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A looming recession, global politics and rising oil prices – does the wall of worry stand up to scrutiny?

The wall of worry

One of the reasons why markets have been volatile and directionless this year is the long laundry list of worries quoted by many investors, including:

  • The late economic cycle: according to many commentators, the bull market has been going for too long – surely the next recession is looming
  • Rising oil prices, which will send inflation sky-rocketing
  • Italian politics – in fact, politics in general.

Not to mention rising interest rates and yields, a rising US dollar, trade wars, expensive equity markets and emerging market collapse. However, we believe the real picture is quite different and that even while these concerns may continue to be quoted by investors, markets will in fact slowly grind higher. Let's start by debunking some of the concerns …


Worry number 1 - surely the next recession is looming?

The vast majority of market strategists apparently expect a US recession in 2020 (or earlier). And where the US leads the economic world, most other countries would follow suit - and at least slow down sharply. There are a couple of things about this consensus that jar with us, however:

(1)    If everybody expects something to happen, it probably won't

(2)    The standard view in the markets is always ‘two years to the next recession’, as it pushes the deadline for selling, while giving you a feeling of prudence when you manage your money.

For what it’s worth, here’s our take on when and how the next recession is likely to occur and the signs we look for when hunting for the next bear market.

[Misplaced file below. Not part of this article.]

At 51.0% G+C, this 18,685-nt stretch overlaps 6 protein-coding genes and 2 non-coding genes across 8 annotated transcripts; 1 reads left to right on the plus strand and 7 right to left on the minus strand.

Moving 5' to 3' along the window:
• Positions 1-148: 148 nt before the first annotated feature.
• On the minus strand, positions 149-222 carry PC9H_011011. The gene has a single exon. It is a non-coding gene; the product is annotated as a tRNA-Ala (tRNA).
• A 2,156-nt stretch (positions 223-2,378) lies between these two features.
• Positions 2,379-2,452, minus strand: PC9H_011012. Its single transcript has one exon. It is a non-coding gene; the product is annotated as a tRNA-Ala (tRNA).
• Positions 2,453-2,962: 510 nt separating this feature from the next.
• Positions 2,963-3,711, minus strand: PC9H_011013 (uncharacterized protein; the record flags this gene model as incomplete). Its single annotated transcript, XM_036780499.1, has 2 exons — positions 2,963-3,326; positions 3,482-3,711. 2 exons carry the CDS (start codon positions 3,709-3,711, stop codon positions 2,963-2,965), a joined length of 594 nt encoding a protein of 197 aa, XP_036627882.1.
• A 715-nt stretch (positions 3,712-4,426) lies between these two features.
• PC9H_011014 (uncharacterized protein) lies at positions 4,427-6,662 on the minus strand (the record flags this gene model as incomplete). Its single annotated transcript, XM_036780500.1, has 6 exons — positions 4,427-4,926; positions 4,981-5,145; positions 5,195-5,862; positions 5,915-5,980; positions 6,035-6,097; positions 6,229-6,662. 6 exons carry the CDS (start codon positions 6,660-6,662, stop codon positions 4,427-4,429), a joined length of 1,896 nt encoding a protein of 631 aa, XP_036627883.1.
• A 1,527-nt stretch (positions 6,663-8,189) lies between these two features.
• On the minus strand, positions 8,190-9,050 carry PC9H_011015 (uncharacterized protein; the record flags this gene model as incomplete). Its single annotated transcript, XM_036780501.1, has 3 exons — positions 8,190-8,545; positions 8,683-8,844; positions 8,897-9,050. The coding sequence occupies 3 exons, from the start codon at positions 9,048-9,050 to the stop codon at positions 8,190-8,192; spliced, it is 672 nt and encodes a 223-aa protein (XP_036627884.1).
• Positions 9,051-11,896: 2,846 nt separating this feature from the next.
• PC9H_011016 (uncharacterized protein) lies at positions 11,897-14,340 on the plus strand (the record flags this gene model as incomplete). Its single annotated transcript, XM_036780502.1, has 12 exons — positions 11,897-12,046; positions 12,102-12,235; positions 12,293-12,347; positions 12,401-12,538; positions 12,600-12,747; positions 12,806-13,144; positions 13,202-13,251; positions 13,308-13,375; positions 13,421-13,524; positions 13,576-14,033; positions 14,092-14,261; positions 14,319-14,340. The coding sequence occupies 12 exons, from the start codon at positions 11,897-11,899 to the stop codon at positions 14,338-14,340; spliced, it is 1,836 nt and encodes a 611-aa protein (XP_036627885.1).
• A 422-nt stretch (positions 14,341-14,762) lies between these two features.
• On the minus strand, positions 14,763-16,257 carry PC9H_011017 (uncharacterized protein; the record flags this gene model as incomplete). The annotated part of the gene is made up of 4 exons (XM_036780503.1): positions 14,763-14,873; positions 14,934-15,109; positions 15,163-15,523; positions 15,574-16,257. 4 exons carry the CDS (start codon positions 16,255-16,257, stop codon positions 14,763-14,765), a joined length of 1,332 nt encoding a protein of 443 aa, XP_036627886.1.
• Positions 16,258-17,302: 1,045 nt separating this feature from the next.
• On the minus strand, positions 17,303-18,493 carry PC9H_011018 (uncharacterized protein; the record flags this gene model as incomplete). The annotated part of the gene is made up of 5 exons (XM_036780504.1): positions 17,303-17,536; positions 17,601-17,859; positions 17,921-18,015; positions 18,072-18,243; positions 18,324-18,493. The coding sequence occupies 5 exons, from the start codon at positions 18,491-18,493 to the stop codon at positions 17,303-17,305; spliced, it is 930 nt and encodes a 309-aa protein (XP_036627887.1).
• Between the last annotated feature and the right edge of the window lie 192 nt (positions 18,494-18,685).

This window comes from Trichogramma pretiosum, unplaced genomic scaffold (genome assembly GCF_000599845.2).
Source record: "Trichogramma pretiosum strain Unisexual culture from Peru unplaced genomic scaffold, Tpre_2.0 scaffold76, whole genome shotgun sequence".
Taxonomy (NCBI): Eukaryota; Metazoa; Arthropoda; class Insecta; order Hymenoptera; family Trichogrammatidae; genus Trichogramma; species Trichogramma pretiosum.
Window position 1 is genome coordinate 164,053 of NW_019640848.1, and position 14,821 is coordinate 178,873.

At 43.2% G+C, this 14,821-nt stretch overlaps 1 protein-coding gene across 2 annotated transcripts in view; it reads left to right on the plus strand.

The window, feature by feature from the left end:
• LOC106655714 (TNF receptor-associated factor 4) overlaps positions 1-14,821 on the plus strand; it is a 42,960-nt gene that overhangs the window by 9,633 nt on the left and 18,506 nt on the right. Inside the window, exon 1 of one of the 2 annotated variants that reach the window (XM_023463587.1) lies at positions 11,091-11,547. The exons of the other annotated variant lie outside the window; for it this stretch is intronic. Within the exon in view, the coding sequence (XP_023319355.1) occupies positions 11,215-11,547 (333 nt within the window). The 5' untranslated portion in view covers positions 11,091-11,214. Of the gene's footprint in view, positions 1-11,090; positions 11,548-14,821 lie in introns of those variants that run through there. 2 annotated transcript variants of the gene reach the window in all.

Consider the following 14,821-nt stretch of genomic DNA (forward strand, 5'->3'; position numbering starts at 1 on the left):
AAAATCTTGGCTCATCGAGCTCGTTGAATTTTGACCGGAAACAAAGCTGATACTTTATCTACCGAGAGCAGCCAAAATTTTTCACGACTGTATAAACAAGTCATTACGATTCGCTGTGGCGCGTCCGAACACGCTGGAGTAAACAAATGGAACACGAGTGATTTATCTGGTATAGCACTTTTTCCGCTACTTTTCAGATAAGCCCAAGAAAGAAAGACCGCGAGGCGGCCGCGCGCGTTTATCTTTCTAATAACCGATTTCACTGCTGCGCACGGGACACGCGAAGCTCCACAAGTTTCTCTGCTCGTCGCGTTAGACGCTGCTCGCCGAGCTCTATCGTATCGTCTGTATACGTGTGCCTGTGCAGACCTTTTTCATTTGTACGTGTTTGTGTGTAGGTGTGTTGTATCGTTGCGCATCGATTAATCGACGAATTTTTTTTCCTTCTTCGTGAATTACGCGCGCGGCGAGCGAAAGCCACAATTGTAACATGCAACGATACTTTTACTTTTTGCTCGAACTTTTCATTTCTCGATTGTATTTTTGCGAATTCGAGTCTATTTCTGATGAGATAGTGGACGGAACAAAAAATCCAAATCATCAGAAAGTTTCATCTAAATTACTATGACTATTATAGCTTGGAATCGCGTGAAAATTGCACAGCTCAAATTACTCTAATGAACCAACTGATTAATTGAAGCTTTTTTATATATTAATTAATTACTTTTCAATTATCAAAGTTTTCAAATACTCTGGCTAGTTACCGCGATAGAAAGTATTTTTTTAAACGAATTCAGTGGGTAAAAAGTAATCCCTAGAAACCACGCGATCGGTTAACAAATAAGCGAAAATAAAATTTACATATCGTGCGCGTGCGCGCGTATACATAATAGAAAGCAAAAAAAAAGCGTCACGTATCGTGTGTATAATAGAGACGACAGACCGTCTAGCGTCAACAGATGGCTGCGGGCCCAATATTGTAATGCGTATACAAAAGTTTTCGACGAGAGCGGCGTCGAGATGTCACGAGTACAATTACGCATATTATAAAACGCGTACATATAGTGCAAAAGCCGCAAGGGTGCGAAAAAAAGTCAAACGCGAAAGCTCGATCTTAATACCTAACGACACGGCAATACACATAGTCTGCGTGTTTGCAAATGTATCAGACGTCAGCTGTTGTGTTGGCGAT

Fundamental indicators

  • Soaring inflation – but the current 1.8% core personal consumption expenditures (PCE) and 2.2% core consumer price index (CPI) do not register on that scale
  • Exhausted consumers – we are miles away from that
  • Some part of the world collapsing (other than Venezuela, where might this be?).

Technical indicators

  • An inverted yield curve, where long-term debt yields fall below short-term debt yields
  • Real interest rates – i.e. net of inflation – pushing 1.5-2%
  • Financial stress such as obvious corporate bankruptcies.

There is currently no sign of any of these.


  • Over-gearing for an investment boom, like the late 1990s when capital expenditures (capex) soared; we are just starting to see some capex now – companies have geared up but only to buy back their shares, while individuals have deleveraged massively throughout this cycle
  • A housing crisis? The Case-Shiller House Price Index is rising steadily at 6.5% (not a crisis)
  • Consumer crazes? Maybe cryptocurrencies, but the amounts are minute.


These may have been high at the beginning of the year but all markets have de-rated sharply. The US is now back to average historical price-earnings ratios and the rest of the world is even lower. Earnings have soared and the markets have moved sideways.

This bear market checklist shows that we are still quite far away from one, but need to watch the forerunners, such as excesses in spending, soaring interest rates and collapsing sectors.


Worry number 2 - politics will negatively affect markets

In the 1950s and 1960s, we had the Cold War, the Bay of Pigs, the Cuban Missile Crisis, the Berlin Wall and the Vietnam War. Yet it was the biggest bull market ever.

That doesn’t mean we have no concerns about politics. However, political events (apart from world wars or revolutions) tend to create only short-term noise in markets. Whether we are looking at the Italian government changes or the trade war headlines between the US and China, many investors jump on the political worry bandwagon and sell after political change and yet, historically, markets tend to recover from this volatility and revert back to fundamentals.